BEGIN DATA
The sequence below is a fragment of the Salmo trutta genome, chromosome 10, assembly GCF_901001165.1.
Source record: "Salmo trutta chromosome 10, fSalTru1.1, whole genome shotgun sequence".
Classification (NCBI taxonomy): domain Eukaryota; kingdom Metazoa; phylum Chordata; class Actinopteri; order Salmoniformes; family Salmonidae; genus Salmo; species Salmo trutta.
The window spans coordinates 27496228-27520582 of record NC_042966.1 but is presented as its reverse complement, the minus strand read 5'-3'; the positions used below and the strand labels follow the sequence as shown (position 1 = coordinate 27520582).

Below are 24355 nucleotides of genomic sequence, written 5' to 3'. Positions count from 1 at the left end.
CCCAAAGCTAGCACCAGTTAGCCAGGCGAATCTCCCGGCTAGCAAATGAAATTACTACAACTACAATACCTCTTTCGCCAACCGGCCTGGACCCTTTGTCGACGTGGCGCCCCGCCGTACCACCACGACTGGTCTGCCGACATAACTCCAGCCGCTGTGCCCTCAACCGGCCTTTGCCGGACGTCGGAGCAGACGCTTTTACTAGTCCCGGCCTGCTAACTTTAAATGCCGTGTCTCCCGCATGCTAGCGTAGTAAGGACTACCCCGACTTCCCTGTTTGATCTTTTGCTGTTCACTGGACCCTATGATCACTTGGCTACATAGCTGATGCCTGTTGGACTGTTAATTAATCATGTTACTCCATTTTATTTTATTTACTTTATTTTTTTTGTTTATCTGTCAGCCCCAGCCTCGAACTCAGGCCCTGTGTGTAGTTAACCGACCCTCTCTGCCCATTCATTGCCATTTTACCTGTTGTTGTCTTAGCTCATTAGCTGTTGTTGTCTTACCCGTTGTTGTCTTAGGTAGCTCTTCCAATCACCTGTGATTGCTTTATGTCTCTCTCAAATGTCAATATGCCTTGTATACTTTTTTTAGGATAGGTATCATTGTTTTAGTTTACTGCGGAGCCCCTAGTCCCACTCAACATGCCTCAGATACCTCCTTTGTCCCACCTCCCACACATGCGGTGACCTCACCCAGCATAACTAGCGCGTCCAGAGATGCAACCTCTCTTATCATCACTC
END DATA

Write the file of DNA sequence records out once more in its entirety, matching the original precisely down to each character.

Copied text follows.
The sequence below is a fragment of the Salmo trutta genome, chromosome 10, assembly GCF_901001165.1.
Source record: "Salmo trutta chromosome 10, fSalTru1.1, whole genome shotgun sequence".
Classification (NCBI taxonomy): domain Eukaryota; kingdom Metazoa; phylum Chordata; class Actinopteri; order Salmoniformes; family Salmonidae; genus Salmo; species Salmo trutta.
The window spans coordinates 27496228-27520582 of record NC_042966.1 but is presented as its reverse complement, the minus strand read 5'-3'; the positions used below and the strand labels follow the sequence as shown (position 1 = coordinate 27520582).

Below are 24355 nucleotides of genomic sequence, written 5' to 3'. Positions count from 1 at the left end.
CCCAAAGCTAGCACCAGTTAGCCAGGCGAATCTCCCGGCTAGCAAATGAAATTACTACAACTACAATACCTCTTTCGCCAACCGGCCTGGACCCTTTGTCGACGTGGCGCCCCGCCGTACCACCACGACTGGTCTGCCGACATAACTCCAGCCGCTGTGCCCTCAACCGGCCTTTGCCGGACGTCGGAGCAGACGCTTTTACTAGTCCCGGCCTGCTAACTTTAAATGCCGTGTCTCCCGCATGCTAGCGTAGTAAGGACTACCCCGACTTCCCTGTTTGATCTTTTGCTGTTCACTGGACCCTATGATCACTTGGCTACATAGCTGATGCCTGTTGGACTGTTAATTAATCATGTTACTCCATTTTATTTTATTTACTTTATTTTTTTTGTTTATCTGTCAGCCCCAGCCTCGAACTCAGGCCCTGTGTGTAGTTAACCGACCCTCTCTGCCCATTCATTGCCATTTTACCTGTTGTTGTCTTAGCTCATTAGCTGTTGTTGTCTTACCCGTTGTTGTCTTAGGTAGCTCTTCCAATCACCTGTGATTGCTTTATGTCTCTCTCAAATGTCAATATGCCTTGTATACTTTTTTTAGGATAGGTATCATTGTTTTAGTTTACTGCGGAGCCCCTAGTCCCACTCAACATGCCTCAGATACCTCCTTTGTCCCACCTCCCACACATGCGGTGACCTCACCCAGCATAACTAGCGCGTCCAGAGATGCAACCTCTCTTATCATCACTC